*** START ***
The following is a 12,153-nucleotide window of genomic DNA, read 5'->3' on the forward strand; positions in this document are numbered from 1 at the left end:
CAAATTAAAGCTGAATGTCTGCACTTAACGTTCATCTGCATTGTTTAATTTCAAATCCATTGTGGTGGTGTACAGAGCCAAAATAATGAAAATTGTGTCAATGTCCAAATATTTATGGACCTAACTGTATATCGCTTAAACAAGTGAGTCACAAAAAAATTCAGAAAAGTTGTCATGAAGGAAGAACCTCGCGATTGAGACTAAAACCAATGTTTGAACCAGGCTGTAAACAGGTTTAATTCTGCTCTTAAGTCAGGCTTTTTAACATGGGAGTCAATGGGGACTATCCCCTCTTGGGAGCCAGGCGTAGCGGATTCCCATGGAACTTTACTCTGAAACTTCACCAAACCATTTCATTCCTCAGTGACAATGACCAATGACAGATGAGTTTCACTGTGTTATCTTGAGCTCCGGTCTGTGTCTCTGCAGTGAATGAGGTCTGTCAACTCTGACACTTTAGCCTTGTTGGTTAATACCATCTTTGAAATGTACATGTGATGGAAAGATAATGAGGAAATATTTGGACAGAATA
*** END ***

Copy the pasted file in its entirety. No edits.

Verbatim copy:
The following is a 12,153-nucleotide window of genomic DNA, read 5'->3' on the forward strand; positions in this document are numbered from 1 at the left end:
CAAATTAAAGCTGAATGTCTGCACTTAACGTTCATCTGCATTGTTTAATTTCAAATCCATTGTGGTGGTGTACAGAGCCAAAATAATGAAAATTGTGTCAATGTCCAAATATTTATGGACCTAACTGTATATCGCTTAAACAAGTGAGTCACAAAAAAATTCAGAAAAGTTGTCATGAAGGAAGAACCTCGCGATTGAGACTAAAACCAATGTTTGAACCAGGCTGTAAACAGGTTTAATTCTGCTCTTAAGTCAGGCTTTTTAACATGGGAGTCAATGGGGACTATCCCCTCTTGGGAGCCAGGCGTAGCGGATTCCCATGGAACTTTACTCTGAAACTTCACCAAACCATTTCATTCCTCAGTGACAATGACCAATGACAGATGAGTTTCACTGTGTTATCTTGAGCTCCGGTCTGTGTCTCTGCAGTGAATGAGGTCTGTCAACTCTGACACTTTAGCCTTGTTGGTTAATACCATCTTTGAAATGTACATGTGATGGAAAGATAATGAGGAAATATTTGGACAGAATA